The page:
Posttraumatic Stress Disorder (PTSD) can develop after exposure to a traumatic event. Symptoms include [1]:

  • Intrusive thoughts, memories, or nightmares of the trauma
  • Avoidance of trauma reminders
  • Adverse changes in beliefs and mood
  • Hyperarousal symptoms like irritability and hypervigilance

Symptoms last over a month and cause significant distress or impairment.

Complex PTSD (CPTSD) may develop after prolonged, repetitive trauma, especially in childhood. In addition to PTSD symptoms, CPTSD includes [2]:

  • Severe problems with emotional regulation
  • Disturbed sense of self
  • Difficulty sustaining relationships
  • Loss of systems of meaning

The Voyage Acadamy ( penned a concise explanation of PTSD vs. CPTSD as follows:

I wanted today to explore and explain a little bit about the differences and similarities between PTSD (Post-Traumatic Stress Disorder) and C-PTSD (Complex Post-Traumatic Stress Disorder). It’s something I get asked a lot of questions about, and so I thought it might be helpful and useful to look at and discuss them both, alongside the various types of trauma someone might experience, and consider their effects on individuals. When we’re working with or healing from trauma, understanding the differences between PTSD and C-PTSD is crucial.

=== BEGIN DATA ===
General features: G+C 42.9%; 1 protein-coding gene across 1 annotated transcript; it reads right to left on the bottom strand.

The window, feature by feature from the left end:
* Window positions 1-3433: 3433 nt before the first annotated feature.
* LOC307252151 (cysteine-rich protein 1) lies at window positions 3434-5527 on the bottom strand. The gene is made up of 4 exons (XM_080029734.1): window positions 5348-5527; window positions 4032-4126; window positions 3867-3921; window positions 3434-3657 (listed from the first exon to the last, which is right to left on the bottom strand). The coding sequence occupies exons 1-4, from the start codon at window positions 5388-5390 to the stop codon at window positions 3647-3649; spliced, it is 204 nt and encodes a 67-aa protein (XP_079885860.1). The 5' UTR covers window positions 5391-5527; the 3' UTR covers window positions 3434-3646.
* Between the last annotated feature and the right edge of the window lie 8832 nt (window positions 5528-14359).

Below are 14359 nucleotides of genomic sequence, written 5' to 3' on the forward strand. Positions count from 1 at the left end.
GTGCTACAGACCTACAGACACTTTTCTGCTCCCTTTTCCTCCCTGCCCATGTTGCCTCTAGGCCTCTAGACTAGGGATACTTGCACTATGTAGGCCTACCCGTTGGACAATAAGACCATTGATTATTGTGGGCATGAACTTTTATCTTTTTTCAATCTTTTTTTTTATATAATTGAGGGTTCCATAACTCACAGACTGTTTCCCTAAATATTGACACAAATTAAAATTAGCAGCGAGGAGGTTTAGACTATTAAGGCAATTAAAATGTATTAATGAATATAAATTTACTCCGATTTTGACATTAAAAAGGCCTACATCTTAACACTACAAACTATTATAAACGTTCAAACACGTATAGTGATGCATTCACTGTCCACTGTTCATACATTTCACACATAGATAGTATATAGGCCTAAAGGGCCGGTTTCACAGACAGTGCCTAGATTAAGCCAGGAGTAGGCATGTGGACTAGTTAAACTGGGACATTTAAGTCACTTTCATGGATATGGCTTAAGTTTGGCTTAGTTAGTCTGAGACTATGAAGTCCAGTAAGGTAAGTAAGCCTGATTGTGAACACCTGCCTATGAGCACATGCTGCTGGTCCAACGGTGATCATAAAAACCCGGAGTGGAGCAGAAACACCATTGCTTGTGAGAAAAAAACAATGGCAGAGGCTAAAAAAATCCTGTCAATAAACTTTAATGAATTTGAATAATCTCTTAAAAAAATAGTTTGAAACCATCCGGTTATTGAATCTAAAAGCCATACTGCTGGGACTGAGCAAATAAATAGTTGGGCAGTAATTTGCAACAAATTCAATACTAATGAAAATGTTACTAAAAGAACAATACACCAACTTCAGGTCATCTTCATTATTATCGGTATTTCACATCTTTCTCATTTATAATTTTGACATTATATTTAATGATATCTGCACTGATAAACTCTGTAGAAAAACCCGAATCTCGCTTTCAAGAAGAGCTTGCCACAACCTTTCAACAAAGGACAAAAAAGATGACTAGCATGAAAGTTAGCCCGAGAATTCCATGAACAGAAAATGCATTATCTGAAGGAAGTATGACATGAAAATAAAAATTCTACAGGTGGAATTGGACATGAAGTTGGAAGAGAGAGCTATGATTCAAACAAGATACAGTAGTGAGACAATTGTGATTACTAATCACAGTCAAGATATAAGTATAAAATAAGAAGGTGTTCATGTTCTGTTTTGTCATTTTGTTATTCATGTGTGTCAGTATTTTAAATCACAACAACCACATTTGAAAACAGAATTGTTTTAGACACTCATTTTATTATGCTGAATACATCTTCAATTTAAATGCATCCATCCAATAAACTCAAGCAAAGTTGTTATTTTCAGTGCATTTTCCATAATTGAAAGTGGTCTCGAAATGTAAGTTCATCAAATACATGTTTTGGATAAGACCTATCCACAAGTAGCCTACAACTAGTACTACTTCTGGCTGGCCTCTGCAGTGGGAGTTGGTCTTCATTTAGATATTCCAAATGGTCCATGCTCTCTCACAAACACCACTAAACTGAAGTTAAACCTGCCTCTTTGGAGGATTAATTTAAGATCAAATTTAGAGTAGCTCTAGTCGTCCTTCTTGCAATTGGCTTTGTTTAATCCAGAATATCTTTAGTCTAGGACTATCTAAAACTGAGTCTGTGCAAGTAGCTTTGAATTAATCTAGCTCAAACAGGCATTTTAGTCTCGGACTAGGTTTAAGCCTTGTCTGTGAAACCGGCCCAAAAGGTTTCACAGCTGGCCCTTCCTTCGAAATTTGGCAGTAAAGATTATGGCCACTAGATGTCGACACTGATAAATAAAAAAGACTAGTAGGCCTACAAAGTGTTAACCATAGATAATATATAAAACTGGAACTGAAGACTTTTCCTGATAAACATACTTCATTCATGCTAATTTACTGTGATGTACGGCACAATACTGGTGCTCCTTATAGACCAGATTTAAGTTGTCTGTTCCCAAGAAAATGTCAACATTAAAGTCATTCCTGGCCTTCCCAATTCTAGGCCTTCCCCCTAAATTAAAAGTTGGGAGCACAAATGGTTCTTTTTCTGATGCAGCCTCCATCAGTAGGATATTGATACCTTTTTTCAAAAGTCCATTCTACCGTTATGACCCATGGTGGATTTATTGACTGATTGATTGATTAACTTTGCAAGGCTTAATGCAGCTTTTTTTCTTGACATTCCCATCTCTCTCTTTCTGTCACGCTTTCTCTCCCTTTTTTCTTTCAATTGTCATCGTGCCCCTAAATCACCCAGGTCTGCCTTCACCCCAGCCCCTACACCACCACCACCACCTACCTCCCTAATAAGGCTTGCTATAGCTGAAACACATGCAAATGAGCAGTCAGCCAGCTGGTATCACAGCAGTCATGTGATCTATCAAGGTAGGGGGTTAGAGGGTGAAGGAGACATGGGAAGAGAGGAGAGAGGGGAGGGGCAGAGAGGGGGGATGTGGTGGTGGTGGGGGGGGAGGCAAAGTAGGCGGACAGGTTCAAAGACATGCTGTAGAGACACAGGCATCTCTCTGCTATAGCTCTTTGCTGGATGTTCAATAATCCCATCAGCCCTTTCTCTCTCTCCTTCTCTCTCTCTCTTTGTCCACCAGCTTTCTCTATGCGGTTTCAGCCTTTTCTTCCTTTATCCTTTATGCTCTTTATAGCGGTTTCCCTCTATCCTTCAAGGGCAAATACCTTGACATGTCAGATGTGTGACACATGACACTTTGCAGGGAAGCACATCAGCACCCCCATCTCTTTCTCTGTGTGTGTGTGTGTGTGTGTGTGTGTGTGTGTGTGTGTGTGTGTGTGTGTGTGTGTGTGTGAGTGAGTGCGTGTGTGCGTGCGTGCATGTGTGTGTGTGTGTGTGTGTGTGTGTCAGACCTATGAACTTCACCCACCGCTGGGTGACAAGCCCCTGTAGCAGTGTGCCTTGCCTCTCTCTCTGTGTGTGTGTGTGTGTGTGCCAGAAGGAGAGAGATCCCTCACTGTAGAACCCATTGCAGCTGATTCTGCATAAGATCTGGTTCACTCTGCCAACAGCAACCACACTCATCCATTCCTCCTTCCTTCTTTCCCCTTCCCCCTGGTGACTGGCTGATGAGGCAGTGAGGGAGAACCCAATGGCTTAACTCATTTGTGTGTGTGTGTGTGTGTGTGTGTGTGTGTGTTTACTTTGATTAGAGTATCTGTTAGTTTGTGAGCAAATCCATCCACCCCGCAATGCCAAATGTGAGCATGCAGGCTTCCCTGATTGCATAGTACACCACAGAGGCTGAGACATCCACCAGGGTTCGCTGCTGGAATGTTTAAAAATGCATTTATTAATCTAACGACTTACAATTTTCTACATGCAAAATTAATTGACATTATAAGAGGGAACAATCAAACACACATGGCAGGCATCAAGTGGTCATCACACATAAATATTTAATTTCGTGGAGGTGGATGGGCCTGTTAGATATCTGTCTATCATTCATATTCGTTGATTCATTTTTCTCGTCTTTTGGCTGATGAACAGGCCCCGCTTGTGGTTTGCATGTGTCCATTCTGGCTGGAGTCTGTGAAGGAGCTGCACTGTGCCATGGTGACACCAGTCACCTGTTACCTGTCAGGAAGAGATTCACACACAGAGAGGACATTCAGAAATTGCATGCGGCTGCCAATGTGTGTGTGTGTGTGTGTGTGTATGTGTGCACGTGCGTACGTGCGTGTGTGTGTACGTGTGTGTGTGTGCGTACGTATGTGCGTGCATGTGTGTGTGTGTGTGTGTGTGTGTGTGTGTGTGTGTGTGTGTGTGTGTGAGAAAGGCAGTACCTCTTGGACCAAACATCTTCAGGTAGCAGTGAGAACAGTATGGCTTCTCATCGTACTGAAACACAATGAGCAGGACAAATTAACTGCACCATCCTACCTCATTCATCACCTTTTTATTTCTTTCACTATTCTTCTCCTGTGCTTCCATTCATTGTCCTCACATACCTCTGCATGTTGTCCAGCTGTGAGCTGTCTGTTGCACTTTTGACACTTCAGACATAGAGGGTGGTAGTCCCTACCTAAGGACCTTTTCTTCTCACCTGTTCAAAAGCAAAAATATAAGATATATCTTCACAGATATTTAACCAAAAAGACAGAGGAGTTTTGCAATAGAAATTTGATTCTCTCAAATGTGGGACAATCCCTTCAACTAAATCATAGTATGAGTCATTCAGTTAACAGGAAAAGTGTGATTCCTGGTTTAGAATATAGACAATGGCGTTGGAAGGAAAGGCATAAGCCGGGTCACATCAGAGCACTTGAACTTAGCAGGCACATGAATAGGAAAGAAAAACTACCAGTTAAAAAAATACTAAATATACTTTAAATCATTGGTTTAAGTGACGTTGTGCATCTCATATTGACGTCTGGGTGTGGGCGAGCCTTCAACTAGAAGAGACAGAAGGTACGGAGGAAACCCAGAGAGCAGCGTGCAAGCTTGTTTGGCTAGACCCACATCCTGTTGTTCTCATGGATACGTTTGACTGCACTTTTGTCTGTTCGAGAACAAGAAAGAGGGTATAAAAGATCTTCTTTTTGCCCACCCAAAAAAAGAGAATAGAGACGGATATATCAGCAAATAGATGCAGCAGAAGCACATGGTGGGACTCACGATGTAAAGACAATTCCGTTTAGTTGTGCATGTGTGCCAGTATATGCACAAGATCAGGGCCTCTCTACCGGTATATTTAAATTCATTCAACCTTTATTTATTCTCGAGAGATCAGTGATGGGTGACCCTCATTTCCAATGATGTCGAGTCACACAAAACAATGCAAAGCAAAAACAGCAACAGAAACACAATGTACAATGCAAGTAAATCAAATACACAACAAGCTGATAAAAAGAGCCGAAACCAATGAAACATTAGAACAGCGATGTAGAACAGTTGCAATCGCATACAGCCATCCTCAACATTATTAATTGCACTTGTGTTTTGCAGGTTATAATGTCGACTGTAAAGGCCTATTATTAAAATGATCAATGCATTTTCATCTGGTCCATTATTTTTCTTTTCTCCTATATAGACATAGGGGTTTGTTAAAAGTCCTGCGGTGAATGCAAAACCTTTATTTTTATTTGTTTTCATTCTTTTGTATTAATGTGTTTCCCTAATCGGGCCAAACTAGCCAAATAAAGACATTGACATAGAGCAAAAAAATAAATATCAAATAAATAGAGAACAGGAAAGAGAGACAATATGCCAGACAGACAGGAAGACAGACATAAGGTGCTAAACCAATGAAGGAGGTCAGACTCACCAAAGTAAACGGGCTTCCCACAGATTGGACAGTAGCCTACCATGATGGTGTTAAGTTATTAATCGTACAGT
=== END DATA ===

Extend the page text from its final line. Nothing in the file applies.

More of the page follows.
However, before elaborating on this, it’s important to remind ourselves that trauma manifests in various forms, none of which are ‘lesser’ or ‘greater’ than any of the others and also they are NOT mutually exclusive either: 

Direct Trauma: Experienced firsthand, such as abuse or natural disasters.
Vicarious/Indirect Trauma: Experienced by those who help trauma victims, leading to secondary traumatic stress.
Developmental Trauma: Occurs in childhood due to a hostile or neglectful environment, impacting long-term development.